What is the Earth Made of?

The third planet from the Sun, Earth, contains large amounts of water. Other planetary bodies in the Solar System contain large quantities of water as well, but Earth has no other known astronomical object that supports liquid surface waters. The oceans cover 71% of Earth’s surface, dwarfing its rivers, lakes, and polar ice. It is the only planet known to have life, making it particularly interesting and important. For more information, read our introduction to the ocean.

The earth is made up of four main components: the outer core, the mantle, and the inner core. Each layer is composed of different materials and has different physical and chemical states, and their properties influence the life on the surface of the planet. Variations in the heat in the core cause movement in the mantle, causing earthquakes and other natural hazards. It’s no wonder that Earth has so many layers and is so fragile!

The Earth’s crust is like a hard boiled egg shell. It is very thin and cold, and is composed primarily of relatively light elements like silica, oxygen, and aluminum. In some places, the Earth’s crust is as thin as 5 km, even under the oceans. In some places, it can be as thick as 70 km. For comparison, the outermost layer of the Moon is around 70 miles thick. The crust is the largest part of Earth, and is made up of mostly water.

The surface of the Earth is flat and rounded. In other places, water is irregular and has variations in elevation. The oceans’ geologic layers are analogous to land, and the differences between the two are often referred to as topography. Aside from the topography of land, the sea surface topography is an example of what makes the earth beautiful and unique. Its differences from the mean sea level are characterized by their geological layers.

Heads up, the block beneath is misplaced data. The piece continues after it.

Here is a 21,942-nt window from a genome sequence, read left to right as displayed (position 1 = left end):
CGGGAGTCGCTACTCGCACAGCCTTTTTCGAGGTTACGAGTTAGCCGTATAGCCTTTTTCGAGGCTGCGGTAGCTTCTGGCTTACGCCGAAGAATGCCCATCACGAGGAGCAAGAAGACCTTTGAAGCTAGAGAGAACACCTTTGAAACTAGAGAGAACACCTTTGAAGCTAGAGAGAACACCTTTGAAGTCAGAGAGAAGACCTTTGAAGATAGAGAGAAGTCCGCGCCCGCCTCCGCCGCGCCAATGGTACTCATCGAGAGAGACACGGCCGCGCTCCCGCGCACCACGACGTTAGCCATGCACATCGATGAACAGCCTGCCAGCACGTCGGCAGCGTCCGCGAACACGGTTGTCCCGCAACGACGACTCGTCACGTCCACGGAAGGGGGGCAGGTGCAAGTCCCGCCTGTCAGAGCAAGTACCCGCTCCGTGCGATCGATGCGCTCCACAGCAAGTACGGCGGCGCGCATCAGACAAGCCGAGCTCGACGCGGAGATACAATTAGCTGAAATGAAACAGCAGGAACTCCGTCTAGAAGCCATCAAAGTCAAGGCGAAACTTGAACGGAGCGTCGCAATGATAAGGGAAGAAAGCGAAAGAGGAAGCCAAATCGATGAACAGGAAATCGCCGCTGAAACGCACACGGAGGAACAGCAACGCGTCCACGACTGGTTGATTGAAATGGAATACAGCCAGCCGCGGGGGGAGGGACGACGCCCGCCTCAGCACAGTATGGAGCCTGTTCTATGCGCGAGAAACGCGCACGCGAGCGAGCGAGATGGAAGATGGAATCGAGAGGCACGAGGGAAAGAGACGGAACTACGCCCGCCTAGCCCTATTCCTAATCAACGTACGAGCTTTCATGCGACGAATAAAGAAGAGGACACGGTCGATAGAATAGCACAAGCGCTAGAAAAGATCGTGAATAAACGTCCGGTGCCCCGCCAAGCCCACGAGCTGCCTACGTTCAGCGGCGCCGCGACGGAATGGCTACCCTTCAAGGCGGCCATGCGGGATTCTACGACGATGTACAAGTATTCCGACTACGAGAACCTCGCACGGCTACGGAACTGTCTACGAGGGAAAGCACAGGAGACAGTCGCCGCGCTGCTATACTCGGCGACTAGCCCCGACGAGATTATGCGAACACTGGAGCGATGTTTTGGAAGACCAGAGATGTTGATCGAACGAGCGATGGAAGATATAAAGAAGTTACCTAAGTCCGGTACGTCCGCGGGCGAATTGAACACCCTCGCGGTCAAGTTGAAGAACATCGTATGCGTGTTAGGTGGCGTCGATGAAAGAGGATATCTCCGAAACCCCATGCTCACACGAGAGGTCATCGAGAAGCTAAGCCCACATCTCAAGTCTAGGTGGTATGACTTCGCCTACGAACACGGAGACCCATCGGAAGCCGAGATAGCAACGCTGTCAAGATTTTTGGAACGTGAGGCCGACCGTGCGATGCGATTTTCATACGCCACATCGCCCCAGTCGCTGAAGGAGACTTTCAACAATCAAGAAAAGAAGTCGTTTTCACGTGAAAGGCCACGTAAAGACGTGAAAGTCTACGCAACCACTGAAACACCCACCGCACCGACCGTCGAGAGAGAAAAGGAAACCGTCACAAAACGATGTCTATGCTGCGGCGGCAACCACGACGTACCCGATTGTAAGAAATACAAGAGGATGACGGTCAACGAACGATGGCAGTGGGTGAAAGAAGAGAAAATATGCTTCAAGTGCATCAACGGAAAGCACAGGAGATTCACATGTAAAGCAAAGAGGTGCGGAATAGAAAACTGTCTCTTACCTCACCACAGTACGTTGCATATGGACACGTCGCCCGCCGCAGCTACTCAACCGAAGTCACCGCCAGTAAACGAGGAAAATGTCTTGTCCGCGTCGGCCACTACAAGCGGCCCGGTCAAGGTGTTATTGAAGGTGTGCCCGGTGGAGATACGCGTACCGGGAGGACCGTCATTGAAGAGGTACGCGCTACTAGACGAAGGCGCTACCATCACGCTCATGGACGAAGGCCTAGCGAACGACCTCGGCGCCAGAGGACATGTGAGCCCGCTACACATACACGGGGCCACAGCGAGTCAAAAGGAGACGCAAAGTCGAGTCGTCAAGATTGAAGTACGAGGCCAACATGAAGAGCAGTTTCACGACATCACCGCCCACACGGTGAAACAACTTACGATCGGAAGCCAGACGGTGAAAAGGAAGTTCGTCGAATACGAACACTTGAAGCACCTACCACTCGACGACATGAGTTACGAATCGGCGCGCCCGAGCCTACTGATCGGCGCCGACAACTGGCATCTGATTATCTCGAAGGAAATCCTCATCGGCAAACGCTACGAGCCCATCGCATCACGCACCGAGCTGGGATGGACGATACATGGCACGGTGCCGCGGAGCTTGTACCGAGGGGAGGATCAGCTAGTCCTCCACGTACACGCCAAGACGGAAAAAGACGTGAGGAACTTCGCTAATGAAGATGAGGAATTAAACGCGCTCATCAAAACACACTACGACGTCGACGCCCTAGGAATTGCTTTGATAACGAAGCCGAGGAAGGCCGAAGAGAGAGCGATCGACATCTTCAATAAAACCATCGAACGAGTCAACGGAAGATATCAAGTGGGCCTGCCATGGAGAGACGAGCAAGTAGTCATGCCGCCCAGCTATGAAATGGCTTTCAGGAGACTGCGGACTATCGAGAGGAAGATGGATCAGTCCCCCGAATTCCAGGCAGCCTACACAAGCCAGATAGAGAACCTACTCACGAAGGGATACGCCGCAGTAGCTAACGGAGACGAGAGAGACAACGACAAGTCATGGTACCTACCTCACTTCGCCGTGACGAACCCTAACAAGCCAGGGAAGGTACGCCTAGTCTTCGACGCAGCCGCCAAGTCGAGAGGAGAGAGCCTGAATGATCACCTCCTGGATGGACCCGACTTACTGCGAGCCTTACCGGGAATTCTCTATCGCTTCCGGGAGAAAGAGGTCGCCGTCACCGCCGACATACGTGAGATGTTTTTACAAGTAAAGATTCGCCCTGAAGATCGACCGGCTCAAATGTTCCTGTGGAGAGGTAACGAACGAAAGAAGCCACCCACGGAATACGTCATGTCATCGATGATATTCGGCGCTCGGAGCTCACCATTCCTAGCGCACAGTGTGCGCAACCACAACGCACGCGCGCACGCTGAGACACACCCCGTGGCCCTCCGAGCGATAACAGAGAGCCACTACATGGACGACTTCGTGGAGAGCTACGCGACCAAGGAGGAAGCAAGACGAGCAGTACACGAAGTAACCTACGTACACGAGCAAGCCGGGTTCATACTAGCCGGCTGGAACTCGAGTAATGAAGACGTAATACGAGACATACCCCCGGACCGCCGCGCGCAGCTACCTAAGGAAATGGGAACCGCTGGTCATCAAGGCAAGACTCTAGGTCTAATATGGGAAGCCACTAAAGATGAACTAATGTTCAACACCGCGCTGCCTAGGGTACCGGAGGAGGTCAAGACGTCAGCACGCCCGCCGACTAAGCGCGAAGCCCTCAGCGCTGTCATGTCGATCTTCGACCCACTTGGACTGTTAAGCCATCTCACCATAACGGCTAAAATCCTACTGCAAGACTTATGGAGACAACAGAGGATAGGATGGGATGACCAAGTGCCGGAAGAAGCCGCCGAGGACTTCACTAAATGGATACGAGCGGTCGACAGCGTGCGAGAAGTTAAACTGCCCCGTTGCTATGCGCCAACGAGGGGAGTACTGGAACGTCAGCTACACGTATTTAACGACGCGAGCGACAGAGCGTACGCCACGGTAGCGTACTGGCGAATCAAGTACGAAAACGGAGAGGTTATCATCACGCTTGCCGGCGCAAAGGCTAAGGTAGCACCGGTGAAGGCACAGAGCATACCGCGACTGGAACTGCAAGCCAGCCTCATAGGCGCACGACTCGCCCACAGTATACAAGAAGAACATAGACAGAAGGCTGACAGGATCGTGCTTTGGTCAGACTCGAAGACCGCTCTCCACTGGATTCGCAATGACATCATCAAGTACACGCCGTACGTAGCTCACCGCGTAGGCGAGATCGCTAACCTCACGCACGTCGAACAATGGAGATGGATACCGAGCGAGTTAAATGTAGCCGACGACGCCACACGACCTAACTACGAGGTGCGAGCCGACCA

Aside from the Earth’s surface, the interior of the Earth is also incredibly fascinating. Though the Earth’s surface is just a scrape, it is still a huge, complex planet. It is 6,400 kilometers deep, and it has four layers. The deepest layer, the crust, has never been explored by humans. The deepest human-made hole is twelve kilometers (7.6 miles), and it took 20 years for scientists to reach the bottom.

The interior of the Earth consists of three layers. Its core is 30 kilometers below the surface, while its mantle is 1,800 kilometers below. It is made of iron, magnesium, and silicon, and is dense and semi-solid. The mantle is very hot, and its temperature is high enough to melt rock, forming partially melted rock. The mantle is also where the Earth’s tectonic plates slide, causing them to tilt and collide.